A number of important problems strike one about these conditions; first and foremost an enormous assumption is being made that the underlying instrument is continuously traded, this of course ignores that most dangerous of foes – lack of liquidity. Secondly in the real world, brokerage, bid offer spreads, slippage (effectively the monetary cost of less than perfect liquidity) and taxes all loom large. In fact as we will see these charges can be quite punishing. So whilst Black-Scholes gives us the first serious approximation for pricing options risk it is hemmed in by a number of limitations. In fact it is probably true to say that it is more important to understand these limitations than to necessarily worry about the underlying maths. Risk assessment is not just about cold equations, the judgements we make about the softer more fuzzy elements of the decision process are often much more important. It is unlikely the maths alone will protect us – we have to know the context in which the result was calculated.

But let us go back to Mr. Galton’s box with its pins and metal balls, as it can produce a useful mental picture with which to consider and understand option pricing. Consider Chart Nine. The position of the funnel represents the current price of the underlying instrument; move it to the left to decrease the price; move it to the right to increase the price. Every row of pins is an increment in time, one day say, and the number of rows represents the time to maturity. The horizontal distance between neighbouring pins represents the volatility; moving the pins further apart increases volatility; moving them together decreases volatility. The figure shows the passage of one ball as it bumps down onto a pin and has to go either right or left, before falling to the next row. This represents the daily price movement of the underlying instrument and the movement of the option by one day towards maturity. At the bottom, the ball will drop into a box. The boxes are divided into two groups by the strike price. The boxes to the left hold winners for owners of put options; the boxes to the right hold winners for owners of call options. In each case, the boxes furthest from the strike price are the most valuable. Increase the strike price and there are more put winner boxes; decrease the strike price and there are more call winner boxes. When we drop a large number of balls, they finish up (expire) in the boxes distributed in the bell shaped curve that we met earlier. For the mathematically inclined, this requires us to deal in logarithms of prices, rather than the prices themselves, but ignoring this does not affect overall picture.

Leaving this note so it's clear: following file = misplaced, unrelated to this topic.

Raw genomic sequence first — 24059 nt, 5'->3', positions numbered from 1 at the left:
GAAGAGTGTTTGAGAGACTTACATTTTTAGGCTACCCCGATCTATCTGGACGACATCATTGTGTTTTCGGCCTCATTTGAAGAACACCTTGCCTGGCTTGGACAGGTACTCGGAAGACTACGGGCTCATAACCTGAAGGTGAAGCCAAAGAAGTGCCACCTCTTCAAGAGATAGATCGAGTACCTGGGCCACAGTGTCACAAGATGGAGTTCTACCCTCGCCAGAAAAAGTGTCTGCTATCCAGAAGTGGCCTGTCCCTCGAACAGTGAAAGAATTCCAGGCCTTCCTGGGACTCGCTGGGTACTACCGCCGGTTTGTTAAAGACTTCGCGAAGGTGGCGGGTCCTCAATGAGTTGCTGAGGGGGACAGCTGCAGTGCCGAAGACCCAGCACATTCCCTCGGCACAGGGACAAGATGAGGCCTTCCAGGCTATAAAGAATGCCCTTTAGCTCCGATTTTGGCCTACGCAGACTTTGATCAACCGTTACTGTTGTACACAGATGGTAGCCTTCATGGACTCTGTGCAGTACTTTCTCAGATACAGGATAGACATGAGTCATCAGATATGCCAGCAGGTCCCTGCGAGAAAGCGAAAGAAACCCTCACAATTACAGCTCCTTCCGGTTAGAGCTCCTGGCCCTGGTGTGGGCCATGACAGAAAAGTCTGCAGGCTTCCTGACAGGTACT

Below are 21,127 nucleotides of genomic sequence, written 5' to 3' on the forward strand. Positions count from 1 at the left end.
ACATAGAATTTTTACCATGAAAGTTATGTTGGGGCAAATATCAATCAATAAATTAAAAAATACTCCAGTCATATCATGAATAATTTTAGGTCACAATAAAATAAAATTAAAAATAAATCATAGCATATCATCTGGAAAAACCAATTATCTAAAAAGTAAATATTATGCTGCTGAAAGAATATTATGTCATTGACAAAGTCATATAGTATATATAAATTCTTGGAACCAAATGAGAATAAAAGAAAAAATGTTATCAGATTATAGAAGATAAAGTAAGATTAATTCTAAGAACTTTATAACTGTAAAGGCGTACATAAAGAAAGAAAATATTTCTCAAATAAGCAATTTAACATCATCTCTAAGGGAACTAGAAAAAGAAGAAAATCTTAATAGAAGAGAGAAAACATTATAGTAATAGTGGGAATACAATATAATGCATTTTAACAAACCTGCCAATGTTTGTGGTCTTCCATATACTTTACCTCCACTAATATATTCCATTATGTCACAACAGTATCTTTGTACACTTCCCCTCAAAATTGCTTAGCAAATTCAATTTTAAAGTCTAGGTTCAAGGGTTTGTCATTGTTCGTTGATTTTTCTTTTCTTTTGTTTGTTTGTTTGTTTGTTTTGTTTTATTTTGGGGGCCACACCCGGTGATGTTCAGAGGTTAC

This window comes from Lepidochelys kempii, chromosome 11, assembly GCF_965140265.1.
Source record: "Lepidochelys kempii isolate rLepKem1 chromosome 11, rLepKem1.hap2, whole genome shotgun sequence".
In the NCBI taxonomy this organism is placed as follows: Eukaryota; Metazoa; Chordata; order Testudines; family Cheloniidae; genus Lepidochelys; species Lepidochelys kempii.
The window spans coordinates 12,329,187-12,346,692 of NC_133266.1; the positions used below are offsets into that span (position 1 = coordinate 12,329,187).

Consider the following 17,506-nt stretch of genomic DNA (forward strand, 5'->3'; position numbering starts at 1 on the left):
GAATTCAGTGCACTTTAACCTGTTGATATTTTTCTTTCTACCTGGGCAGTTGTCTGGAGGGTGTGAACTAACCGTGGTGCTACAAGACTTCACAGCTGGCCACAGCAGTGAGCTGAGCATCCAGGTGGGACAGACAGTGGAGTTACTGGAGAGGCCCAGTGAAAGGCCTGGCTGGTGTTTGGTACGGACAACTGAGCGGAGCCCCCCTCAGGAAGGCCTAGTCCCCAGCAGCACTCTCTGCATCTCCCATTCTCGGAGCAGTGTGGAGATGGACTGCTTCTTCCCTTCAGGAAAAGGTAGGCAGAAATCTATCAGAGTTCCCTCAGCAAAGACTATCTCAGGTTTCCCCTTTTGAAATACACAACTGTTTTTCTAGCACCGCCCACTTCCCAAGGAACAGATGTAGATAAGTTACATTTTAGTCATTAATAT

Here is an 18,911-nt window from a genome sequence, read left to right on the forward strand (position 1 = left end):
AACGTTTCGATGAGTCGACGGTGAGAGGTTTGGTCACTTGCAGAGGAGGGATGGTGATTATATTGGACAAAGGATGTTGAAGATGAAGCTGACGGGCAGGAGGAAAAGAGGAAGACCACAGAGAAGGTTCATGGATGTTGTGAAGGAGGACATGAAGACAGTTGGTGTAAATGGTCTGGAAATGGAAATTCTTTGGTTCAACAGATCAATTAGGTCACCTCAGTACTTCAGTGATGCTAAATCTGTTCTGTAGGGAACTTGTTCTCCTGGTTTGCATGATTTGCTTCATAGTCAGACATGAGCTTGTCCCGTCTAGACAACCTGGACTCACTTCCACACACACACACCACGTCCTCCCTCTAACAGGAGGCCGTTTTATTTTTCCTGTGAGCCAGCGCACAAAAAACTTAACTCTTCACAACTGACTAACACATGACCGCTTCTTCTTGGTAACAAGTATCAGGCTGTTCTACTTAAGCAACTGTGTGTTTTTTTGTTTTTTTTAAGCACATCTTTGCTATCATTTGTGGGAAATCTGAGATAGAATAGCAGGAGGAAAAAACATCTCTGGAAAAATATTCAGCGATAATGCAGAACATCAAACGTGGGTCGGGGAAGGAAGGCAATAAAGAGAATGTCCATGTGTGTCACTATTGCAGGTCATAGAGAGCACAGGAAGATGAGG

Many aspects of option behaviour can be understood from this model. In the example in the figure, the put option is ‘in the money’, while the call option is ‘out of the money’. You can see that adding more rows of pins (increasing the time to maturity) increases the number of winners that are far from the strike price, so generally increasing the value of the option. Increasing the distance between the pins (raising the volatility) has the same qualitative effect. The model also highlights the arbitrary nature of the underlying assumptions of the Black-Scholes formula. For example, why should all the pins be equi-distant?

Now in a way this is all just a parlour game it’s not meant to be a serious substitute for Black-Scholes or any of the myriad successor mathematical formulae for options and alike; but it does provide us once again with a quite vivid picture of option risk and a broad idea of how prices react in the three dimensional landscape of derivatives risk.